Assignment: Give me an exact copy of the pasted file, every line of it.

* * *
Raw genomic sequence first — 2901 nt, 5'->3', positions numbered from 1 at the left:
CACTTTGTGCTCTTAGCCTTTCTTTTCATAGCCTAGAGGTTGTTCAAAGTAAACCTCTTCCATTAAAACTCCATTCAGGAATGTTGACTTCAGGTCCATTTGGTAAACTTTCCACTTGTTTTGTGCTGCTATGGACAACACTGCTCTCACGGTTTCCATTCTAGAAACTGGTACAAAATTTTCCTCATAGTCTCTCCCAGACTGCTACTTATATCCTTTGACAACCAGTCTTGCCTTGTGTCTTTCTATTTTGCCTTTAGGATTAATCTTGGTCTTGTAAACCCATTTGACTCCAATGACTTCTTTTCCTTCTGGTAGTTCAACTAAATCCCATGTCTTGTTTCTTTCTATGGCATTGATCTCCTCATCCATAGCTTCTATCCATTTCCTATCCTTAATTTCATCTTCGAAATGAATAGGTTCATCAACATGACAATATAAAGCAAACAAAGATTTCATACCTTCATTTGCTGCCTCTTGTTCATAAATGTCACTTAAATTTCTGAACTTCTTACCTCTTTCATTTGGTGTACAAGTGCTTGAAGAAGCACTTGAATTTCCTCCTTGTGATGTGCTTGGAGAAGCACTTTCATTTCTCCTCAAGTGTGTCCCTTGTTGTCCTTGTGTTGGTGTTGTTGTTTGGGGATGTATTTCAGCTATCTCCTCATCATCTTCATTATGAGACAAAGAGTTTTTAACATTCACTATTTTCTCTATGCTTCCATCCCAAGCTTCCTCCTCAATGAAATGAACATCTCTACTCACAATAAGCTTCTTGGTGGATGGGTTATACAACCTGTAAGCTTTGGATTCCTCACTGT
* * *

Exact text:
Raw genomic sequence first — 2901 nt, 5'->3', positions numbered from 1 at the left:
CACTTTGTGCTCTTAGCCTTTCTTTTCATAGCCTAGAGGTTGTTCAAAGTAAACCTCTTCCATTAAAACTCCATTCAGGAATGTTGACTTCAGGTCCATTTGGTAAACTTTCCACTTGTTTTGTGCTGCTATGGACAACACTGCTCTCACGGTTTCCATTCTAGAAACTGGTACAAAATTTTCCTCATAGTCTCTCCCAGACTGCTACTTATATCCTTTGACAACCAGTCTTGCCTTGTGTCTTTCTATTTTGCCTTTAGGATTAATCTTGGTCTTGTAAACCCATTTGACTCCAATGACTTCTTTTCCTTCTGGTAGTTCAACTAAATCCCATGTCTTGTTTCTTTCTATGGCATTGATCTCCTCATCCATAGCTTCTATCCATTTCCTATCCTTAATTTCATCTTCGAAATGAATAGGTTCATCAACATGACAATATAAAGCAAACAAAGATTTCATACCTTCATTTGCTGCCTCTTGTTCATAAATGTCACTTAAATTTCTGAACTTCTTACCTCTTTCATTTGGTGTACAAGTGCTTGAAGAAGCACTTGAATTTCCTCCTTGTGATGTGCTTGGAGAAGCACTTTCATTTCTCCTCAAGTGTGTCCCTTGTTGTCCTTGTGTTGGTGTTGTTGTTTGGGGATGTATTTCAGCTATCTCCTCATCATCTTCATTATGAGACAAAGAGTTTTTAACATTCACTATTTTCTCTATGCTTCCATCCCAAGCTTCCTCCTCAATGAAATGAACATCTCTACTCACAATAAGCTTCTTGGTGGATGGGTTATACAACCTGTAAGCTTTGGATTCCTCACTGT